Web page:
Ofcom could force him to divest key piece of his empire
Despite negative U.K. headlines on Wednesday, Rupert Murdoch received a vote of confidence from the News Corp. board of directors, while pay TV platform BSkyB continued to perform strongly and London’s financial community mulled the long-term effect of this week’s blast from a Parliamentary select committee.
In results presented Wednesday, BSkyB operating profits leapt by 25% to £939 million ($1.5 million) for the nine months to March 31, and CEO Jeremy Darroch insisted the satcaster was “a fit and proper” broadcaster.
Since November, BSkyB’s stock price has been moribund, hit by the ongoing hacking scandal at News Intl.’s now defunct News of the World and concerns over negotiations for the next round of U.K. Premier League soccer rights.
The price is down 10% in a market up 5% and is not expected to go anywhere until media regulator Ofcom unveils the results of its probe into whether News Corp. should hold a U.K. broadcast license.Darroch said: “It’s important to remember that Sky and News Corp. are separate companies.”
Ofcom — which forced BSkyB to scale back its stake in U.K. free-to-air web ITV from 17.9% to less than 7.5% in January 2010 — may take a different view. News Corp.’s controlling 39.1% stake in the highly profitable satcaster BSkyB is coming under intense scrutiny.
The phone hacking imbroglio ended News Corp.’s £8 billion ($12.8 billion) bid to own BSkyB outright last July.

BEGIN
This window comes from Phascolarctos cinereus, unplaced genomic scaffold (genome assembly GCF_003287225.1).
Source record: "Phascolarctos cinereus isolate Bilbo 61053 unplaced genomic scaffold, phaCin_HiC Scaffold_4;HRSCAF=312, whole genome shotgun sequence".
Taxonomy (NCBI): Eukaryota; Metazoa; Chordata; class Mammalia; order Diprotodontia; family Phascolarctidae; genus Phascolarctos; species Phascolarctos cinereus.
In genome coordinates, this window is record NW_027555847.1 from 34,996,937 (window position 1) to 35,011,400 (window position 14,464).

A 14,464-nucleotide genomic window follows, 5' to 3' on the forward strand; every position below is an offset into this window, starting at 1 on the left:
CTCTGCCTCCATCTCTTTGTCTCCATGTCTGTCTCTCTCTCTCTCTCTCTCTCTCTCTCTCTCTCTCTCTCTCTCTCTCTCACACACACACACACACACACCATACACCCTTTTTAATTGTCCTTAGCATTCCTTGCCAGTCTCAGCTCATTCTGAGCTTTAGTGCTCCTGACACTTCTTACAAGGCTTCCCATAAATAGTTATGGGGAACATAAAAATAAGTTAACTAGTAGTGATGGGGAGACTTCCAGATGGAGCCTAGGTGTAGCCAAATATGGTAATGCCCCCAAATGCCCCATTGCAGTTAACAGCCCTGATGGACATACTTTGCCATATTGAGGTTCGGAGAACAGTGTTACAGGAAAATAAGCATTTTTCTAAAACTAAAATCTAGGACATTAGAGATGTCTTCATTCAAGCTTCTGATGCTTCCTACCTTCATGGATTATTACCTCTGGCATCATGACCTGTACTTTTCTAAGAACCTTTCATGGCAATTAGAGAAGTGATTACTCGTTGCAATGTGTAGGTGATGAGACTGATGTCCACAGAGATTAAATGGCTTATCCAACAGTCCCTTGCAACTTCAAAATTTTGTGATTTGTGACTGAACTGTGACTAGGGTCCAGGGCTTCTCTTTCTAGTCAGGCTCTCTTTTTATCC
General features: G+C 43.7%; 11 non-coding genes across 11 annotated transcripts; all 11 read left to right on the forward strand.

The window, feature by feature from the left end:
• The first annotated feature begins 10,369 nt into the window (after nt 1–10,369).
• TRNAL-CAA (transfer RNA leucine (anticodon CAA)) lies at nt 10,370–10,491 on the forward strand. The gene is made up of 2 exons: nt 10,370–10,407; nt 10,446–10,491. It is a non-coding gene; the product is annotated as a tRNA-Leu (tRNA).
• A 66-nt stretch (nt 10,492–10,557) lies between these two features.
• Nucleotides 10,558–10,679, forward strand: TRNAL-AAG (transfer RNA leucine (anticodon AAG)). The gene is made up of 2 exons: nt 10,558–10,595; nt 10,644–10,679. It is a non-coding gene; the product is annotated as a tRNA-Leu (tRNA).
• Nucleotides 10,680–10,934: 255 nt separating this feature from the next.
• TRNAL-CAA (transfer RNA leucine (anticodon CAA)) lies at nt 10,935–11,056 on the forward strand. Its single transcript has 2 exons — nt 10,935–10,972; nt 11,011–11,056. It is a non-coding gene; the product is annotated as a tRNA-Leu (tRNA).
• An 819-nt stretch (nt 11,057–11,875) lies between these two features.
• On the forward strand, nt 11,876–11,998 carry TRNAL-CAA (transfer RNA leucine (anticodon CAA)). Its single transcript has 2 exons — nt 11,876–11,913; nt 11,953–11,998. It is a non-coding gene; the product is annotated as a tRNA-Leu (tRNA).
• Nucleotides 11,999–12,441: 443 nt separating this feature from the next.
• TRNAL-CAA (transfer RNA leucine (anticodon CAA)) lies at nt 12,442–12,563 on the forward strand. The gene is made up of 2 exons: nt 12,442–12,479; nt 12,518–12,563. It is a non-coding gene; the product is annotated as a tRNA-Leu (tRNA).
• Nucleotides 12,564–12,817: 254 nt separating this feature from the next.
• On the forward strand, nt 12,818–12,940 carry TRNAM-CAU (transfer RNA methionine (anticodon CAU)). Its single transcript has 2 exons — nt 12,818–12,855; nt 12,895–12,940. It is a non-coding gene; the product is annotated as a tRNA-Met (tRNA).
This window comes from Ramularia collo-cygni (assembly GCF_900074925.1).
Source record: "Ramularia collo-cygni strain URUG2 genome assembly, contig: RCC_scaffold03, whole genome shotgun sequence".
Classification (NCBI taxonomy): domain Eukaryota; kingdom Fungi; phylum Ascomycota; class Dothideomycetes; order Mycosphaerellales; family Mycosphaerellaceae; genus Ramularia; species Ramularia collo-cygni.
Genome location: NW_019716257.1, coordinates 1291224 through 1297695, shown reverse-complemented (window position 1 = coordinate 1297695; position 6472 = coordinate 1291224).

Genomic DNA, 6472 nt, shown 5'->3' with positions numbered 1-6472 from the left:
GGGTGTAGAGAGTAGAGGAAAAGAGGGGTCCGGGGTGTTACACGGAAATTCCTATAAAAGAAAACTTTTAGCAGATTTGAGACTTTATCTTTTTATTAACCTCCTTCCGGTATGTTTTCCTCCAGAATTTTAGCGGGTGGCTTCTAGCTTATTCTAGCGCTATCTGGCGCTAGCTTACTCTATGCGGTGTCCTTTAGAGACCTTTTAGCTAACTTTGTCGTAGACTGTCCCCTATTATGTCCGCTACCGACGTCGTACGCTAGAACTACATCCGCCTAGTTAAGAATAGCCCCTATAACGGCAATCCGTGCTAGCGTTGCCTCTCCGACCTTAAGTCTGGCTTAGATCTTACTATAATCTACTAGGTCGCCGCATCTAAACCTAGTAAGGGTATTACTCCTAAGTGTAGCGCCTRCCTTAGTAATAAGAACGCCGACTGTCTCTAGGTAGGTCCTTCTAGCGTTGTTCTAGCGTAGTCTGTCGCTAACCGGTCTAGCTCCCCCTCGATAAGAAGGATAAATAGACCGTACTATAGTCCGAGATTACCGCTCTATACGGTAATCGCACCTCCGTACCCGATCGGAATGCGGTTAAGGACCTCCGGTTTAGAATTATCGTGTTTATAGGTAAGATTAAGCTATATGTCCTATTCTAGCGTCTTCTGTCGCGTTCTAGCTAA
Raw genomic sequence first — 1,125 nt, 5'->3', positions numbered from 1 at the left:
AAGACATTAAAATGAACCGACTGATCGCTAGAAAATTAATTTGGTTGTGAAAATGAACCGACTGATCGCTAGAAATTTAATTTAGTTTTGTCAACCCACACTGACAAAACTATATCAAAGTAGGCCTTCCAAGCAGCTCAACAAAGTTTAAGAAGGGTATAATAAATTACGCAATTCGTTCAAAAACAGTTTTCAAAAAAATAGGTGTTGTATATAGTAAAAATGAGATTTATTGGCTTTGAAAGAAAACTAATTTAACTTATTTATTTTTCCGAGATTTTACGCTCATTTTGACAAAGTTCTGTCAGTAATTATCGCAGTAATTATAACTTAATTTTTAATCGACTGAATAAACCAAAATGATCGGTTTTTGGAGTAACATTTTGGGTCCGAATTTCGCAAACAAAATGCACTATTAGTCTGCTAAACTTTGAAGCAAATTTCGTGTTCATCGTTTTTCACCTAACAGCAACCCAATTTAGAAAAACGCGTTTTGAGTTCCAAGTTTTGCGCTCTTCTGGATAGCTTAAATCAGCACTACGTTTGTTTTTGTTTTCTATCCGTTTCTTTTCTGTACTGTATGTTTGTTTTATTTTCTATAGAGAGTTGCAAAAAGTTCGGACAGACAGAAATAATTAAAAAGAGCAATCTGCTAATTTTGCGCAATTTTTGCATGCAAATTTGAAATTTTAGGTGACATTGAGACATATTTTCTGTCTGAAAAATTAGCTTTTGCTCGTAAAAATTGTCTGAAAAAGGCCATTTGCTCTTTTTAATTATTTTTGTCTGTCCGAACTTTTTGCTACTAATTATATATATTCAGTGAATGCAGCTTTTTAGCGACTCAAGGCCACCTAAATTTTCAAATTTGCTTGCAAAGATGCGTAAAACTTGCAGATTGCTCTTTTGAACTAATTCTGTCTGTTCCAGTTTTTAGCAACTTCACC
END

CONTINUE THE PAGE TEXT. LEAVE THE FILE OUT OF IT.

Regulators could now insist that News Corp. reduce its stake in the paybox or, worse still for the Murdochs, force the company to exit BSkyB altogether.
It emerged April 26 that Ofcom had beefed up its probe by asking to see more of the documents disclosed in the civil cases related to the phone hacking.
“I think the parliamentary report into phone hacking increases the pressure on Ofcom by a small degree,” said Richard Nunn, an analyst at Charles Stanley Securities. “To be honest you could argue it either way.”
Greg Dyke, the former BBC director-general, disagrees. “I think in the end it is difficult to see how the Murdoch operation can continue to own the number of shares it owns in BSkyB,” he said. “It will be in BSkyB’s interest to offload News Corp. and the Murdochs. I think they are now damaging BSkyB, and it is a really good business.”
Toby Syfret of Enders Analysis thinks the importance of BSkyB, now worth £7 billion ($11.3 billion) to News Corp., is difficult to overestimate. “I am sure News Corp. wants to hold on to it,” he said. “It is of enormous global significance to its business. Remember News Corp. also runs Sky Deutschland and Sky Italia. It is all about global scale. You have to look beyond BSkyB’s revenue to its profits. It is a really big chunk.”
The phone hacking and police corruption scandal at the News of the World — shuttered last summer when Murdoch admitted that he panicked — becomes more toxic as the months go by and is likely to end up in criminal prosecutions of execs involved.
“There is a world of difference between a blatantly politically partisan select committee report and what happens both at Ofcom and in a court of law,” one City analyst told Variety.
This is a reference to the report published Tuesday by the cross-party group of pols on the culture and media committee who concluded that Murdoch wasn’t fit to have stewardship of an international conglom.
The separate Leveson inquiry into press ethics is not expected to report until the fall.
As for the impact of the phone hacking scandal on the succession at News Corp., there is a view in London’s financial community that Murdoch will tough it out.
James Murdoch, who recently resigned as chairman of BSkyB, is thought likely to mount a comeback within five to 10 years.
“He is not yet 40. Even now there is talk that once Rupert Murdoch goes, James will re-emerge to run the television businesses, while his brother Lachlan gets to be in charge of all the other assets including Dow Jones,” said one City analyst. “People in the media have very short memories.”